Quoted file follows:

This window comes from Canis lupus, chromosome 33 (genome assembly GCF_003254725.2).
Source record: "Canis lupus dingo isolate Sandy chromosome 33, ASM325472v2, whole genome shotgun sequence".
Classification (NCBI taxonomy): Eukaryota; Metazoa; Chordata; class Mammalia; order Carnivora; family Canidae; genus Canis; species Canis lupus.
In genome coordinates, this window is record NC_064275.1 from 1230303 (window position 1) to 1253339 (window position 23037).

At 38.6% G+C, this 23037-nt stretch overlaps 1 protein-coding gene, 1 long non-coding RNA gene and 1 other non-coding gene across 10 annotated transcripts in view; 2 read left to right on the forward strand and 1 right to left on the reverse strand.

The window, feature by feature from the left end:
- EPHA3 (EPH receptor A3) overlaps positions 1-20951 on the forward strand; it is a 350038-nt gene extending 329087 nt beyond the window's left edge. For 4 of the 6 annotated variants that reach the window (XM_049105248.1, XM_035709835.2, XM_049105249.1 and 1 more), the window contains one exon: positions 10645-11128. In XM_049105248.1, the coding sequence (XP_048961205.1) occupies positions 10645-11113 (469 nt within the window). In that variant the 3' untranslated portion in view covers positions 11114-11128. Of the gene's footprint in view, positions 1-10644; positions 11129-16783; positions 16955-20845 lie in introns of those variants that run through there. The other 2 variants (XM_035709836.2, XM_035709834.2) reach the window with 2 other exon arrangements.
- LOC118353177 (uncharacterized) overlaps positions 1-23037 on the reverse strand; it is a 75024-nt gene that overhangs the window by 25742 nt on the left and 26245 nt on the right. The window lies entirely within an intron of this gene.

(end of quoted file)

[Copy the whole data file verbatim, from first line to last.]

This window comes from Canis lupus, chromosome 33 (genome assembly GCF_003254725.2).
Source record: "Canis lupus dingo isolate Sandy chromosome 33, ASM325472v2, whole genome shotgun sequence".
Classification (NCBI taxonomy): Eukaryota; Metazoa; Chordata; class Mammalia; order Carnivora; family Canidae; genus Canis; species Canis lupus.
In genome coordinates, this window is record NC_064275.1 from 1230303 (window position 1) to 1253339 (window position 23037).

At 38.6% G+C, this 23037-nt stretch overlaps 1 protein-coding gene, 1 long non-coding RNA gene and 1 other non-coding gene across 10 annotated transcripts in view; 2 read left to right on the forward strand and 1 right to left on the reverse strand.

The window, feature by feature from the left end:
- EPHA3 (EPH receptor A3) overlaps positions 1-20951 on the forward strand; it is a 350038-nt gene extending 329087 nt beyond the window's left edge. For 4 of the 6 annotated variants that reach the window (XM_049105248.1, XM_035709835.2, XM_049105249.1 and 1 more), the window contains one exon: positions 10645-11128. In XM_049105248.1, the coding sequence (XP_048961205.1) occupies positions 10645-11113 (469 nt within the window). In that variant the 3' untranslated portion in view covers positions 11114-11128. Of the gene's footprint in view, positions 1-10644; positions 11129-16783; positions 16955-20845 lie in introns of those variants that run through there. The other 2 variants (XM_035709836.2, XM_035709834.2) reach the window with 2 other exon arrangements.
- LOC118353177 (uncharacterized) overlaps positions 1-23037 on the reverse strand; it is a 75024-nt gene that overhangs the window by 25742 nt on the left and 26245 nt on the right. The window lies entirely within an intron of this gene.